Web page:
The Pig and the Prig
I’m trying to figure out when “romantic comedies” turned into “let’s throw two really despicable and unpleasant people together in the first act so they can hate on each other through the second act until they magically fall in love in the third act.” Cuz this is a cinematic development to be despised, and possibly one to start a revolution to overthrow.
I’m trying to figure out what kind of self-hating circle jerk is involved on the parts of three female screenwriters who collaborate to create one of the most horrid female protagonists since, well, The Proposal, and then go on to treat her in such an unforgivable way… while also being so easy and tolerant of their pig of a “hero.” Cuz this is an antifeminist development to be despised. Not that women writers must always create likeable female characters, but even complicated, fucked-up female characters deserve to be treated fairly by their creators.
Why, it’s almost as if Nicole Eastman and the team of Karen McCullah Lutz and Kirsten Smith (The House Bunny, Ella Enchanted) were taking their own distastefully retro advice. You know, the advice they not-so-subliminally slipped into The Ugly Truth: If women are romantically unhappy, it’s all their own fault for expecting too much from men, who are merely simple, beastlike creatures, after all. Women should just let men be men. But women should not expect the same courtesy from men — oh no. While women are letting men be who they are, women must be what men want them to be: if men want to fuck Playboy bunnies in tubs of cherry Jell-O, then a woman has to become a fuckable Playboy bunny with Jell-O at the ready.
Now, sure, it’s true that Gerard Butler’s (Watchmen: Tales of the Black Freighter & Under the Hood, RocknRolla) Mike is — you’ll be shocked to learn — a condescending, misogynistic asshole only because he’s a deeply emotional guy who’s smarting, way down inside his itty bitty little boy self, from an unhealed broken heart that damaged him so badly that, gosh, he may never recover. But hey, he’s a guy: we have to expect this of him! The Ugly Truth is awfully tolerant of Mike’s peccadilloes, even down to his anti-woman, anti-romance, pro-random-fucking ravings becoming a huge hit on Sacramento morning television. Mike is, we’re meant to see, loose and laid back and charming and just an all-around regular guy who’s been burned. Awwww. And he’s only tellin’ it like it is, anyway (even if he does sorta learn a teeny weeny bit later on that maybe he’s not entirely right about women, and what men want from women). Anyone can see that.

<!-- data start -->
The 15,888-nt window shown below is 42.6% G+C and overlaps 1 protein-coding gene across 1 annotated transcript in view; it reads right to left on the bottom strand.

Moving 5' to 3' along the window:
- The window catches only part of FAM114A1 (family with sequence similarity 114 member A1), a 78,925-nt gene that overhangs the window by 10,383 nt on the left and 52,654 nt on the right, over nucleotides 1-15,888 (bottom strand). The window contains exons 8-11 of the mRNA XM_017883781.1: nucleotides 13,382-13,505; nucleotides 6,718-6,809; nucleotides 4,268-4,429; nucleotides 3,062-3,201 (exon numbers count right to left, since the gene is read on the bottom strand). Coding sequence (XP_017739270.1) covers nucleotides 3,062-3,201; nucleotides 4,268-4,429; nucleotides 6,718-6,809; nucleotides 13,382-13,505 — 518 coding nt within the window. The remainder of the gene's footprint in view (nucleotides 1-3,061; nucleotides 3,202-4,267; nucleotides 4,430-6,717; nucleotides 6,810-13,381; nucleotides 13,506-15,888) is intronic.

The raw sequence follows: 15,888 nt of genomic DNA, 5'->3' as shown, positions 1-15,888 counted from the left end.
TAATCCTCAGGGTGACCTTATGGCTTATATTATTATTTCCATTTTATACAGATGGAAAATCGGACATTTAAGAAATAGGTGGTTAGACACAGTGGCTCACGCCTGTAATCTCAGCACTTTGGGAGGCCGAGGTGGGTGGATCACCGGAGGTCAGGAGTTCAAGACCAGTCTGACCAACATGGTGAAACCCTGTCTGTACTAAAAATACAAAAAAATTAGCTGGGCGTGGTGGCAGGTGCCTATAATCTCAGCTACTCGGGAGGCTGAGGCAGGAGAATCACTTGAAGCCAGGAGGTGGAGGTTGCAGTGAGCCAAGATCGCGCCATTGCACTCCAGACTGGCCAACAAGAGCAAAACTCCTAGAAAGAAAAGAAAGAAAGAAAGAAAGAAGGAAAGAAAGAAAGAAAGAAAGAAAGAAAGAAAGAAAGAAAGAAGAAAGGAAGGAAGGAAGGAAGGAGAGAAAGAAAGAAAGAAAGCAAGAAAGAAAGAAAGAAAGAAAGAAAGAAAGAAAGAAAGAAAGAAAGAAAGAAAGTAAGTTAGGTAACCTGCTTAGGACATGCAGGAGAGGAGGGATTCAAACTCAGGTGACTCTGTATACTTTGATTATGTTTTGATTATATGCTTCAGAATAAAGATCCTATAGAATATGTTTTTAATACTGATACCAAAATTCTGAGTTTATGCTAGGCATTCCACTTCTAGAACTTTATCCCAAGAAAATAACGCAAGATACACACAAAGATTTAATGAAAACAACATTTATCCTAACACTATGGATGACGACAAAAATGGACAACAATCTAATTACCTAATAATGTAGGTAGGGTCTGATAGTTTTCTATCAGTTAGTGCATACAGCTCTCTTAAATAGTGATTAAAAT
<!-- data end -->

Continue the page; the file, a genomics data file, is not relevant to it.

Katherine Heigl’s (Knocked Up) Abby, on the other hand… She’s Mike’s morning-show producer, and though she’s ostensibly an adult, I can’t recall a more childish woman onscreen since, well, perhaps Heigl’s own atrocity 27 Dresses from last year. She lets herself be completely undermined not only by her male boss but her male colleagues and her male underlings. She’s incapable of asserting herself in the least bit, even when it’s a matter of some personal necessity. She’s petulant, uptight, anal, and intensely, profoundly annoying. But are all her weird idiosyncracies allowed by the film as symptomatic of her own heartbreak or hurt or romantic disappointment? Of course not! The script as well as director Robert Luketic (21, Win a Date with Tad Hamilton!) are entirely unforgiving to Abby. When Mike brands her a “psycho aggressive freak” and “desperate” for having the audacity to ask out a new neighbor she finds attractive (Eric Winter: TV’s Moonlight and Viva Laughlin), does Mike turn out to be wrong in his assessment? Not at all. Mike’s a pig, but he’s got women all over him. Abby’s just sad and lonely.
And just when you think she cannot possibly get any more juvenile, surprise! Abby turns out to be a prude and a prig, too, and so must be taught a lesson. Twenty years ago, Meg Ryan’s Sally was faking an orgasm in a restaurant as a demonstration of her own sexual power. Today, Heigl must be humiliated in a scene that’s the flip side of that classic one by having control over her own body wrested away… for her own good, you understand. Oh, absolutely everyone will be talking about that scene, because it involves a sex toy, and because it confirms the notion that there’s just one thing that a bad-tempered shrew really needs…
As Abby might say, in her demure pseudo daintiness, What the F?
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